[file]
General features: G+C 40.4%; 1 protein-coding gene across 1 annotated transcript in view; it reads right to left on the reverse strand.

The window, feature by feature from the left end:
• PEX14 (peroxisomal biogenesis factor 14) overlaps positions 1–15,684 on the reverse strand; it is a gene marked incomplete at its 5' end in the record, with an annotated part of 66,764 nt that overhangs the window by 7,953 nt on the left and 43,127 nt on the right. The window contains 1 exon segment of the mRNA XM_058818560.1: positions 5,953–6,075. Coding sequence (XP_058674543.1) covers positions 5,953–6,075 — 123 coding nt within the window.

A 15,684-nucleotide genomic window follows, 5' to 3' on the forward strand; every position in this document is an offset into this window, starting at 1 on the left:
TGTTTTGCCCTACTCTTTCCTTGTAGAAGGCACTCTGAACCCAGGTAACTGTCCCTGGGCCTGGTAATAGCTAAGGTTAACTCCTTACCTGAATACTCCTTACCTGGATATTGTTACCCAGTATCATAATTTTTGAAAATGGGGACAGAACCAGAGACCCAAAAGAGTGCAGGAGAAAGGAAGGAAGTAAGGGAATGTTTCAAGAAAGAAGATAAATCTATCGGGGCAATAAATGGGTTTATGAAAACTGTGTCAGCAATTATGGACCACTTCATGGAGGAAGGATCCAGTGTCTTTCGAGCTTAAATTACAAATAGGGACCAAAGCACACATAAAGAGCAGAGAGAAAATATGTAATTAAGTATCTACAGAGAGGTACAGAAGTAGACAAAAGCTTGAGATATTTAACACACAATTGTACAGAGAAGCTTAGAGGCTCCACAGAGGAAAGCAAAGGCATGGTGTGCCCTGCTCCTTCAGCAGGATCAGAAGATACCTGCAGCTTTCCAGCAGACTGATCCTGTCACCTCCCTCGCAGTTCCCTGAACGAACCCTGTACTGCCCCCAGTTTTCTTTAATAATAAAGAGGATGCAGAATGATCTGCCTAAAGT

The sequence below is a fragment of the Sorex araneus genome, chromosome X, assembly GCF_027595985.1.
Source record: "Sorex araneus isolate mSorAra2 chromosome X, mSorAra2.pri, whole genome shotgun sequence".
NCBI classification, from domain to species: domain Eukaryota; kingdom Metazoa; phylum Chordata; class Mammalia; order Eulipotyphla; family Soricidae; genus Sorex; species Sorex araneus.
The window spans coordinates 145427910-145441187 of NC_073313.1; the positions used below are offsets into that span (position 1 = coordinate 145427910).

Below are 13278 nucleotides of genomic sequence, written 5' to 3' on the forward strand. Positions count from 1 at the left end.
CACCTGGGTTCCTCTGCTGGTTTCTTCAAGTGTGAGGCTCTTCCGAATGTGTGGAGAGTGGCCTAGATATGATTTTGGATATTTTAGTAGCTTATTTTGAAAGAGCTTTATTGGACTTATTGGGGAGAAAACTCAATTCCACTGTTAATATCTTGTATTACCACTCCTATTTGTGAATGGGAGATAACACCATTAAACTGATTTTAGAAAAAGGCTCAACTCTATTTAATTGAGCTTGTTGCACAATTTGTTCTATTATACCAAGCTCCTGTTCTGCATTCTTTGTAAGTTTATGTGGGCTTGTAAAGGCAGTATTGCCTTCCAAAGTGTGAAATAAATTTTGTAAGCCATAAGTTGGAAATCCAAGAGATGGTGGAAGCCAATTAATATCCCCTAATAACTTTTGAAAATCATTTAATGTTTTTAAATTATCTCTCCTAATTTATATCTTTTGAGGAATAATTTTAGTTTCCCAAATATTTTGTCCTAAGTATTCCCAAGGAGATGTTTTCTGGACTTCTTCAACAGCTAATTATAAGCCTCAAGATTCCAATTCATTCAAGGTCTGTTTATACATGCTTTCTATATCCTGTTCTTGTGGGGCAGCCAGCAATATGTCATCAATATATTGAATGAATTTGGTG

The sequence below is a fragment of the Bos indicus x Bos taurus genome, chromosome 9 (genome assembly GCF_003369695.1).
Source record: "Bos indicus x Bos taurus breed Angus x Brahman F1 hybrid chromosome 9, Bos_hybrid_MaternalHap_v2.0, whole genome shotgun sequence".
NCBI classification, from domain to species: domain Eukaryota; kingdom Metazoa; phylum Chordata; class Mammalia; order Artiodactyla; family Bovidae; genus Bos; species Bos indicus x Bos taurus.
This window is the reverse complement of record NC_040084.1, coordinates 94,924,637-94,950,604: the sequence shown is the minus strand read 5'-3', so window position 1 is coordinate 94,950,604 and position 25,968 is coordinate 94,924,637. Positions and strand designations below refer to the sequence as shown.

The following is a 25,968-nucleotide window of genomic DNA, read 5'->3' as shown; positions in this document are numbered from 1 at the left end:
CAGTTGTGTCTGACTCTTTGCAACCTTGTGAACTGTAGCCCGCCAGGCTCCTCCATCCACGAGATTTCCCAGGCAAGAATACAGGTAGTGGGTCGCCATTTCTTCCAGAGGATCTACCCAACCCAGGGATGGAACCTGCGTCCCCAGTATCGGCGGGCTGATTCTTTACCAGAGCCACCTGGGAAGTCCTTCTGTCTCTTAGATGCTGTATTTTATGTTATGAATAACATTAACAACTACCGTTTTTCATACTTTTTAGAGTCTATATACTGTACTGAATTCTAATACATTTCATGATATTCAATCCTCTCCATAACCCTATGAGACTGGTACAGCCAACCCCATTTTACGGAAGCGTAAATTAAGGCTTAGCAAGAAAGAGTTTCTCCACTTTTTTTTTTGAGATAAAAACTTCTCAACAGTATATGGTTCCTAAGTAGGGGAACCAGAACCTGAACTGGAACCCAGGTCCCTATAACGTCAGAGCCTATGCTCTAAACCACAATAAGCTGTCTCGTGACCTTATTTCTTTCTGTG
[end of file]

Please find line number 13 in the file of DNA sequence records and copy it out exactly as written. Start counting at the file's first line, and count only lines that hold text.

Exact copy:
Source record: "Bos indicus x Bos taurus breed Angus x Brahman F1 hybrid chromosome 9, Bos_hybrid_MaternalHap_v2.0, whole genome shotgun sequence".